Earn Them, Use Them: Updating Licensing and Credentialing for Veterans

 It’s no secret that it can be tough for transitioning service members and veterans to convert the skills they learned in the military into civilian credentials. From newspaper editorials to late night comedians, the nation has looked at the challenge facing an Army medic who wants to become a civilian paramedic and said, “This is wrong!  Something must be done!”

What’s more, it’s also tough for veterans and military spouses to use the civilian credentials they’ve earned in one state when they move to another. In the 21st century, such parochial challenges are aggravating and cry out for resolution.

So why aren’t they solved already? Here’s the reality: occupational licensing, credentialing and certifications have long been the jurisdiction of the states and their various licensing, credentialing, and certification boards.  These boards oversee professions in a self-regulating manner, and between states there is little uniformity in the qualifications and in how they are divided between boards.  One state may have 30 boards, while another may have 300.

This is where we come in. The Labor Department, using the authority granted to us by Congress in the 2011 VOW Act, has been working with states to recognize skills gained during military service, and also to harmonize qualifications among states to assist military and veteran families as they move to other states.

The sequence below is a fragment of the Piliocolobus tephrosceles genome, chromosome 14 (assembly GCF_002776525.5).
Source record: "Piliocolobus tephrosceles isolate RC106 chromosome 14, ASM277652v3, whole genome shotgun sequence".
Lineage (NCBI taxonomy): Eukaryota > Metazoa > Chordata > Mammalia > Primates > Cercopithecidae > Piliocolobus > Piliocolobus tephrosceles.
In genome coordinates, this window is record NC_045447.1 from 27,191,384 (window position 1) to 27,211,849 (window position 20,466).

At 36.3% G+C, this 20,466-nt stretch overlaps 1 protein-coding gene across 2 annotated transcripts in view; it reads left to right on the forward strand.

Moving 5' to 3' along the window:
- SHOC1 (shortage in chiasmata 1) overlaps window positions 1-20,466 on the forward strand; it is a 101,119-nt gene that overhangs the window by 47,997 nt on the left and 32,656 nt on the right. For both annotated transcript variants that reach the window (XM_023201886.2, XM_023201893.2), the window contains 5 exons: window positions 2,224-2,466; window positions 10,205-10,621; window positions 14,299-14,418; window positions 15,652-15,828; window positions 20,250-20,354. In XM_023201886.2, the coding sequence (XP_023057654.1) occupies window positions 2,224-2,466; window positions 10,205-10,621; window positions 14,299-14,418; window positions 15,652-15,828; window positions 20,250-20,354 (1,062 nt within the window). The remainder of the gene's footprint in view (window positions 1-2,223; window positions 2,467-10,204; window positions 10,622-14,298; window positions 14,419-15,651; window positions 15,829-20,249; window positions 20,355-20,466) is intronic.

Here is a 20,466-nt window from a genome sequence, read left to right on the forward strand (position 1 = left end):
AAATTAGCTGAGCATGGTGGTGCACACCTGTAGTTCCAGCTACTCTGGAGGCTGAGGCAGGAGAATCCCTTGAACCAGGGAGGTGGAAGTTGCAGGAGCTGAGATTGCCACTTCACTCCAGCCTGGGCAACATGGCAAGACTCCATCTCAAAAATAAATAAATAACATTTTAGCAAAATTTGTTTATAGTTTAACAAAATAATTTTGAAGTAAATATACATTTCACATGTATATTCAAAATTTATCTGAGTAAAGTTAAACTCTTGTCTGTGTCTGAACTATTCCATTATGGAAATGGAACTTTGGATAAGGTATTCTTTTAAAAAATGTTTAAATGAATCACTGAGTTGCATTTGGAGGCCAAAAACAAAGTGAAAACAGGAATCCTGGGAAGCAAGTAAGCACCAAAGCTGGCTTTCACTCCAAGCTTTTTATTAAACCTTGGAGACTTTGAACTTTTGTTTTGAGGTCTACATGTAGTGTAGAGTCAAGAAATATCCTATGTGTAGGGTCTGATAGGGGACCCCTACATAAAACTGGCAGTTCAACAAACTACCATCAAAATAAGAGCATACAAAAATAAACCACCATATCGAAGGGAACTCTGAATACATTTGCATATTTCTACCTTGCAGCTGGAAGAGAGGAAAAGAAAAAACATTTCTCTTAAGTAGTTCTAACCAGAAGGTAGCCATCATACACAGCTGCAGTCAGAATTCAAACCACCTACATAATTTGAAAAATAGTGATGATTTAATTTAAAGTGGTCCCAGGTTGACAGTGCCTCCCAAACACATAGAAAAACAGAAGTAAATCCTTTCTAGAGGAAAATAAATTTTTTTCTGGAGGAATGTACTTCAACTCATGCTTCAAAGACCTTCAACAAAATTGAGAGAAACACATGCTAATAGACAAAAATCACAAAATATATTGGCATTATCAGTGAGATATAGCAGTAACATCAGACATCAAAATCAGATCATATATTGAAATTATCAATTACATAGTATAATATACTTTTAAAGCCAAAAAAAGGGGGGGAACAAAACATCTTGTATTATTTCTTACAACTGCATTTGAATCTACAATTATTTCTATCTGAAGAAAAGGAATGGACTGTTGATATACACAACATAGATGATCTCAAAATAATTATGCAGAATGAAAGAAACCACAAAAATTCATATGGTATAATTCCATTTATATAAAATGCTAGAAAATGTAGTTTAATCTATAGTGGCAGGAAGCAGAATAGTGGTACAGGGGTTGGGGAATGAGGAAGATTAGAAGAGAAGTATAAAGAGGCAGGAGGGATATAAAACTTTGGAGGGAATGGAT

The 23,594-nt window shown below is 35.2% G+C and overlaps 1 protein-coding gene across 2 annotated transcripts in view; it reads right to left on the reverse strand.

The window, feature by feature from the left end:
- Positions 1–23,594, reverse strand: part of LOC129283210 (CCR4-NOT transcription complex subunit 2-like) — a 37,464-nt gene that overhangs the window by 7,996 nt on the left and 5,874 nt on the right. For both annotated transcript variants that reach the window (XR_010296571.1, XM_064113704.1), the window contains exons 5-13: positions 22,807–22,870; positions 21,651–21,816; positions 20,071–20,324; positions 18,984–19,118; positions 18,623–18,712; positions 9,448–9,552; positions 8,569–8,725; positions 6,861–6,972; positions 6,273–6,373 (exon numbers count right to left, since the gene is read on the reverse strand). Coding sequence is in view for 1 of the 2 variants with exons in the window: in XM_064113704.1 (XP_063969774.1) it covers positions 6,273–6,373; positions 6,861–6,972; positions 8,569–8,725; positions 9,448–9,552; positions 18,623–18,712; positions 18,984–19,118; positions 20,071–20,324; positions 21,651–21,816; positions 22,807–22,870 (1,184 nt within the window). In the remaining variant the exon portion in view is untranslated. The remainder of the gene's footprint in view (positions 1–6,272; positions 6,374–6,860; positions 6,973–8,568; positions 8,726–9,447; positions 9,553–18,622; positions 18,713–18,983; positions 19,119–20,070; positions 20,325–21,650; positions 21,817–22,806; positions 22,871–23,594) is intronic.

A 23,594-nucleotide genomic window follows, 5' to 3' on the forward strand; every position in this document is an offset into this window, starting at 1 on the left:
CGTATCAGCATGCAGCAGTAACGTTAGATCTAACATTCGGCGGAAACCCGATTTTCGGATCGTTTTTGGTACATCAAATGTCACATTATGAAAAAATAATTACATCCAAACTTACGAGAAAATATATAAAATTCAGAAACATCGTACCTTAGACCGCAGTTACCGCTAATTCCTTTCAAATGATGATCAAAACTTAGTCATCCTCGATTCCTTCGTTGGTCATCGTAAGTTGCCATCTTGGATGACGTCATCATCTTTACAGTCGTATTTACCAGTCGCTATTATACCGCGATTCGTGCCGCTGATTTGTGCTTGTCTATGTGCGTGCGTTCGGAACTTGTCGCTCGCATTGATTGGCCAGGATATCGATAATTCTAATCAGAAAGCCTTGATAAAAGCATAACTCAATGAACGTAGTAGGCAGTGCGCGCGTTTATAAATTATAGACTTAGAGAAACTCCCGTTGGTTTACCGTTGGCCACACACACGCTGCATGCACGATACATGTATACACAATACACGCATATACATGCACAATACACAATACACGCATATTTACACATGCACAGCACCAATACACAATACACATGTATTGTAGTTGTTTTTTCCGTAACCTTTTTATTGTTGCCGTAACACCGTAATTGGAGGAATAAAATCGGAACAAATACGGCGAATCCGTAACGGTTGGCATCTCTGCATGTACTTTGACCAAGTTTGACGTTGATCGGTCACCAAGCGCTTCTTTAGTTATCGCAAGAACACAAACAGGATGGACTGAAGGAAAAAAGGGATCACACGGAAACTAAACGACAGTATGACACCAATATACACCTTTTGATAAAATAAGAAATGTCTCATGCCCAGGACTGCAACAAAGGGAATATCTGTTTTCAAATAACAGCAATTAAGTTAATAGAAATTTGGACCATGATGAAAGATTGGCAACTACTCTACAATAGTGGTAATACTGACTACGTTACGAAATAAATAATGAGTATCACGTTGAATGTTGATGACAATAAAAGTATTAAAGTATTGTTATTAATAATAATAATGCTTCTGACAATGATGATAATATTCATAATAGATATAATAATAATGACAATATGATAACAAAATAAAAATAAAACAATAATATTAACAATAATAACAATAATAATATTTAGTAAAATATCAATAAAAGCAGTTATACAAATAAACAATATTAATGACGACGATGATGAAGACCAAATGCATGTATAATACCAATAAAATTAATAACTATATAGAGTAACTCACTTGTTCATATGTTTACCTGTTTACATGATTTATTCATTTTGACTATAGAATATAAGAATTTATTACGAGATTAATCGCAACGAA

Specifically, the VOW Act of 2011 required us to carry out a demonstration project on credentialing to help service members transition seamlessly from active duty to civilian employment. Our project, carried out through a contract with the National Governors’ Association, is designed to the engage governors of six states in accelerating credentialing and licensing for veterans, and to reduce or eliminate barriers to credentials, certifications or licenses for veterans in those states. It also involves exploring accelerated career pathways for service members and veterans in certain high-demand civilian occupations. We hope that other states will be able to apply the lessons learned and best practices that are developed through this project.

Additionally, under the VOW Act, we funded a study of the equivalencies between the skills of 68 military occupational specialties that covered 57 percent of all enlisted service members and the qualifications required for related civilian jobs. As a result, we were able to create a more robust military-to-civilian skills crosswalk for those 68 occupations.

The Labor Department will continue to do our part to identify and lift up best practices for states and to promote better understanding military training by civilian employers.  And it is even more important for states − who ultimately hold the power to create their licensing, credentialing and certification boards − to push those boards to adopt these best practices so that no veteran, transitioning service member or military spouse is left in a position where a missing piece of paper is keeping them from using their skills to earn a living and to contribute to the nation’s economy.

As Secretary Perez has said, “America works best when we field a full team.” Our veterans have the skills and the desire to play; it’s up to the rest of us to make sure they are in the game.

Terry Gerton is the deputy assistant secretary for policy at the Labor Department’s  Veterans’ Employment and Training Service.